Self, World and Meaning: a Phenomenological Mixed-Methods Investigation of Delusions in Early Psychosis

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Visualisation of psychosis

There are three dimensions and aims to this PhD project:

  1. Empirical dimension: To characterise how people experience and make sense of changes in the sense of self, lived world and meaning, in relation to the onset of delusional phenomena in early psychosis
  2. Philosophical and ethical dimension: To critically examine our current understanding of delusions in early psychosis, and develop a novel phenomenologically-informed conceptual framework which challenges epistemic and hermeneutical injustice in mental health
  3. Clinical dimensions: To develop a phenomenologically-informed intervention for improving understanding and communication of delusional experiences in the mental health encounters

The details

In the context of psychosis research, delusions have been predominantly studied from the perspective of cognitive psychology. In line with cognitive models, much emphasis has been placed on abnormalities or biases in reasoning as key factors for understanding and explaining delusions. According to this view, delusions represent maladaptive beliefs about the world one inhabits, and are often taken to be inherently dysfunctional.

While delusions might contain errors of fact and are often distressing, recent philosophical and psychological literature has suggested that certain delusions can be experienced as enhancing one’s sense of meaning in life. However, empirical research into the experience and meaning of delusions in early psychosis is still lacking.

Utilising a cross-disciplinary and mixed-methods approach, the aim of this project is to rigorously characterise the experience of delusion from different perspectives and explore the ways in which delusions are lived as a human experience. The aim is to overcome prejudices, tackle power imbalances in the clinical encounter, and move towards a more open and engaged interdisciplinary discussion.

Graduate researcher profile: Rosa Rituanno

Picture of Rosa

What did you do before you started your PhD?

Before undertaking my joint PhD programme, I completed my speciality training in General Adult Psychiatry in Italy, at the University of Verona, and obtained my specialist diploma in Psychiatry with academic distinction in 2016. My final year also included a research placement in the UK, in which I led as part of a collaboration between the universities of Verona, Warwick and Birmingham. My research investigated the role of childhood trauma in the development of psychopathology in a large cohort of patients with first-episode psychosis and culminated in a dissertation that was awarded a distinction in the final diploma examination in Psychiatry.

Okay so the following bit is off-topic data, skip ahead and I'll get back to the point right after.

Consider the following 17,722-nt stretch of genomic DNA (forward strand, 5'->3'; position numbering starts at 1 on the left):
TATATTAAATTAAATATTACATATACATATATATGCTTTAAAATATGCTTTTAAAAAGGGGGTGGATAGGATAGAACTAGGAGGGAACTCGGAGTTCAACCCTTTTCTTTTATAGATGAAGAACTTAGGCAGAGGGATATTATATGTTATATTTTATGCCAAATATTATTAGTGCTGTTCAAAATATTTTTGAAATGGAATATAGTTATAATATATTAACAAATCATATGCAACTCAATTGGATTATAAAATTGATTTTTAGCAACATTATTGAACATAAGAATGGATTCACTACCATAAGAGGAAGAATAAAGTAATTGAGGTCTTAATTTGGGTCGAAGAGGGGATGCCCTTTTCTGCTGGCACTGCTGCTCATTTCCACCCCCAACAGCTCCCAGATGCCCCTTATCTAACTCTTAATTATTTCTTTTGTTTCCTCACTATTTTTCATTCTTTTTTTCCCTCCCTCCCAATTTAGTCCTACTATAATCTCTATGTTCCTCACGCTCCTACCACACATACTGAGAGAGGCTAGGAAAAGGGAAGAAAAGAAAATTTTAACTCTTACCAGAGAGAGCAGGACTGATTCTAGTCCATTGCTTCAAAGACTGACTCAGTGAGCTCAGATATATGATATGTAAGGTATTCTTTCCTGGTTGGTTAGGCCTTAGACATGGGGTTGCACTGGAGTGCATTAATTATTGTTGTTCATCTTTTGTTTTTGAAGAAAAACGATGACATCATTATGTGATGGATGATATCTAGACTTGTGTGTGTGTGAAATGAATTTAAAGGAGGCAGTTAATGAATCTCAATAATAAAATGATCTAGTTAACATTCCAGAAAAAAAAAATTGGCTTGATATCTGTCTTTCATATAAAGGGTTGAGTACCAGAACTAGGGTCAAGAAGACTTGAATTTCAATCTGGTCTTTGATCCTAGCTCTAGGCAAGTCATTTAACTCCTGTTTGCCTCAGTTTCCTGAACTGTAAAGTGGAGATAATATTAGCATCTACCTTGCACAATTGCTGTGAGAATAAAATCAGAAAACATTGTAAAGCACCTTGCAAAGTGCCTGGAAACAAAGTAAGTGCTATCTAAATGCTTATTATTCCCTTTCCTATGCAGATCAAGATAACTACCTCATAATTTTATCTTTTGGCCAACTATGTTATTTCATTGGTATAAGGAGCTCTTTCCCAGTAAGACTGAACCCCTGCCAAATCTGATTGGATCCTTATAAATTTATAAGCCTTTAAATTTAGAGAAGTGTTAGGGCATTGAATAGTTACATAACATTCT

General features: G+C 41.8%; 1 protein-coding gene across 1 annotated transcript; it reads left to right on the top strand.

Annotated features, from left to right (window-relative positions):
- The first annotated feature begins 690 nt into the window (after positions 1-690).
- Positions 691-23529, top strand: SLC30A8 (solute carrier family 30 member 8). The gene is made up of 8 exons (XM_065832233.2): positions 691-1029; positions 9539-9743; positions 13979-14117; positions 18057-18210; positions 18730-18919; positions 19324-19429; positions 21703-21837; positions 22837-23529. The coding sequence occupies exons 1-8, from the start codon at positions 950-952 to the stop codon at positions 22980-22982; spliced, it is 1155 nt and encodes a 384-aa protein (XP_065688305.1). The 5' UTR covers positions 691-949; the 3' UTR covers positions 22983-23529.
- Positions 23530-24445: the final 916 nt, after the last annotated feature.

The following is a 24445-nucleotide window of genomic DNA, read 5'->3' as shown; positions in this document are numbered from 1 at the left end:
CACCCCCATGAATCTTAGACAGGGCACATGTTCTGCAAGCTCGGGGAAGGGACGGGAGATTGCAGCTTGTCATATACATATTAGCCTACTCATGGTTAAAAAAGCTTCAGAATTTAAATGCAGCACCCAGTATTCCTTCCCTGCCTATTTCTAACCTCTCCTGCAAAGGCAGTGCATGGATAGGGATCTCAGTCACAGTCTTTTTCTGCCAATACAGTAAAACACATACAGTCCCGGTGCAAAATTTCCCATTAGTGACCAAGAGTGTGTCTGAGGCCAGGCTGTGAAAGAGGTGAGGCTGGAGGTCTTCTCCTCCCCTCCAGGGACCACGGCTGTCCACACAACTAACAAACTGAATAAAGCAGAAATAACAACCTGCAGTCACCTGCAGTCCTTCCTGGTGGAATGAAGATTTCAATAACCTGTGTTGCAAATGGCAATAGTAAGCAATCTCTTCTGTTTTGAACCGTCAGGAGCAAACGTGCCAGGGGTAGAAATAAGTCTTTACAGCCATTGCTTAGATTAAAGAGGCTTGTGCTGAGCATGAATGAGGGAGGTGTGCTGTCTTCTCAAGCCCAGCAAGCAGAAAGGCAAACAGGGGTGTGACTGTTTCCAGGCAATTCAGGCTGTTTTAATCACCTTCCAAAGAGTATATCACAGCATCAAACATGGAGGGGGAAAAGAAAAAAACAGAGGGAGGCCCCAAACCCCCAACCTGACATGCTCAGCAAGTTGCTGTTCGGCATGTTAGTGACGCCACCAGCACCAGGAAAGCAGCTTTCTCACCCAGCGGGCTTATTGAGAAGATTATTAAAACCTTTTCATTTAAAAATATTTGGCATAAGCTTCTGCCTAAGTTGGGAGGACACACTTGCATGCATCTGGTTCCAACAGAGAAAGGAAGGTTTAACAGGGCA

This placement provided a unique opportunity to gain skills in collaborating with different research teams internationally. Throughout my psychiatry residency, I was interested in the phenomenological approach to mental illness, and I trained in phenomenological psychopathology at the Scuola di Psicoterapia Fenomenologico-Dinamica in Florence. Prior to this, I received my medical degree with distinction (Laurea summa cum laude in Medicina e Chirurgia) at the University of Padua, Italy.

What are the challenges of your research role?

My research is highly interdisciplinary and involves working across many different research fields, paradigms, and methods such as those belonging to psychiatry, psychology, and philosophy. This is at the same time one of the most exciting and challenging aspects of the programme, as you need to be able to shift flexibly and promptly between very different perspectives and ways of looking at the world. It also involves learning new research methods (for instance qualitative and quantitative), as well as different languages of communication and writing (such as medical-scientific and philosophical).

Sometimes, trying to be an expert in everything may feel like (and is) an impossible and overwhelming task! However, once you accept your limits, there are many exciting benefits and advantages to this kind of learning such as being able to make connections between concepts and theories across traditionally separate disciplines and promote new learning relationships between currently siloed fields.

What is the best part of your research role?

As a psychiatrist, working in the field of early intervention, I have had the privilege of working with many young people experiencing the onset of psychosis. The result has been to instill in me a powerful motivation to continuously improve my understanding of the person’s own perspective, to establish a meaningful and restorative dialogue that can help them make sense of distressing experiences and promote personal recovery. My research role provides a unique opportunity for me to learn from people with lived experience of psychosis, and translate my academic knowledge into clinical practice, with the potential to improve real-world clinical outcomes. To this end, undertaking a period of collaborative work in Melbourne at Orygen will be invaluable experience, given the strong track record of cutting-edge psychosis research and innovative clinical services for youth mental health.

Where do you wish to go after your PhD? Do you want to enter industry or continue doing more research in academia?

Although it is still early in my PhD journey, I’m committed to lifelong interdisciplinary learning and wish to continue practicing as a clinical academic psychiatrist. I very much enjoy teaching and mentoring, and in future I also hope to be able to support young researchers interested in developing interdisciplinary skills and knowledge across philosophy, psychiatry and the medical humanities.

Supervision team

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